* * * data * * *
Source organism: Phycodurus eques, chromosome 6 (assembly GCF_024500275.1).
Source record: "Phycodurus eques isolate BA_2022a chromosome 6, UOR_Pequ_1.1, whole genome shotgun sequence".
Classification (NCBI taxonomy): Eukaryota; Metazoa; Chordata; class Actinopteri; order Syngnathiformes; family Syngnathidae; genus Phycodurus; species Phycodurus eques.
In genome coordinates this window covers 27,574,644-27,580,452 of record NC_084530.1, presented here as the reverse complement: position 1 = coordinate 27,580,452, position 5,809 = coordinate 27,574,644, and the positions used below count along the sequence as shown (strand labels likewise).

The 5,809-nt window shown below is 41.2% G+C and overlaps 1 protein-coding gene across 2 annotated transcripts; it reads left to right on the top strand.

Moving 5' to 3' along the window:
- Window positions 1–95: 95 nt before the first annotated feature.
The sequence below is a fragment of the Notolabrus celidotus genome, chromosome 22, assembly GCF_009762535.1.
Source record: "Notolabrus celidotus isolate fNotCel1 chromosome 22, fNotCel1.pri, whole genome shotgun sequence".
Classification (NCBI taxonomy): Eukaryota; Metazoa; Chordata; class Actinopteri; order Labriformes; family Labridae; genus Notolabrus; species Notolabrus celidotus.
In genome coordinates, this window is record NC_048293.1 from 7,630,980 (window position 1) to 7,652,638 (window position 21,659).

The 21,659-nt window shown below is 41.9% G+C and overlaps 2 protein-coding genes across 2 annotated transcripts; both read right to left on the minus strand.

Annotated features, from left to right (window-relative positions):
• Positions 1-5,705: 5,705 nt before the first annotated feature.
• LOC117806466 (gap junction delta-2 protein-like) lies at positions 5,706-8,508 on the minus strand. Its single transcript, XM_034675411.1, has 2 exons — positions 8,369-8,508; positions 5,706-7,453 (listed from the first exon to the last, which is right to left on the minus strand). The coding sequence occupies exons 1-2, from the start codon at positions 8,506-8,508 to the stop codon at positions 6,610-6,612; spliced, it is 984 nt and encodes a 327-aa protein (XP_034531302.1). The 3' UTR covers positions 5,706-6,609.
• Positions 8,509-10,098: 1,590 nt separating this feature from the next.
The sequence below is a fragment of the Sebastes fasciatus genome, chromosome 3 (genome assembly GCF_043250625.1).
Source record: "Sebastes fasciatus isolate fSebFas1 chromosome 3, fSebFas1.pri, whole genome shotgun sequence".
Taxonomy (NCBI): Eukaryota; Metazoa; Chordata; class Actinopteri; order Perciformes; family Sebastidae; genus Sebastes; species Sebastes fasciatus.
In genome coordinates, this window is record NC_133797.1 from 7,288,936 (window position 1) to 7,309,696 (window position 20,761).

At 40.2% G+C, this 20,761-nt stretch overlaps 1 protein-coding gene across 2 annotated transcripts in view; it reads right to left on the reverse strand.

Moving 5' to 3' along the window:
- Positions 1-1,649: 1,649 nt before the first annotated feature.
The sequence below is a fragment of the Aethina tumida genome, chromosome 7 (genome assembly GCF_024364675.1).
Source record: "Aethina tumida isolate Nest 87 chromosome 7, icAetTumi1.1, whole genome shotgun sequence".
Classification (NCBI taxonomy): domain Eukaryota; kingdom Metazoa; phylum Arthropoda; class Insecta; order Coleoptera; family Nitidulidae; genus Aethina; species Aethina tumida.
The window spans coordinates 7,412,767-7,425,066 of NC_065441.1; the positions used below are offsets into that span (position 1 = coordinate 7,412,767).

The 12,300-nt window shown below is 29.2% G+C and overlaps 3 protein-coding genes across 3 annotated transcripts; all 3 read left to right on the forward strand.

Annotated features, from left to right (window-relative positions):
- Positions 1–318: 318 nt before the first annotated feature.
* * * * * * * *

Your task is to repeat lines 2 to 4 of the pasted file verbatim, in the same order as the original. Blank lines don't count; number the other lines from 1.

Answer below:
Source record: "Phycodurus eques isolate BA_2022a chromosome 6, UOR_Pequ_1.1, whole genome shotgun sequence".
Classification (NCBI taxonomy): Eukaryota; Metazoa; Chordata; class Actinopteri; order Syngnathiformes; family Syngnathidae; genus Phycodurus; species Phycodurus eques.
In genome coordinates this window covers 27,574,644-27,580,452 of record NC_084530.1, presented here as the reverse complement: position 1 = coordinate 27,580,452, position 5,809 = coordinate 27,574,644, and the positions used below count along the sequence as shown (strand labels likewise).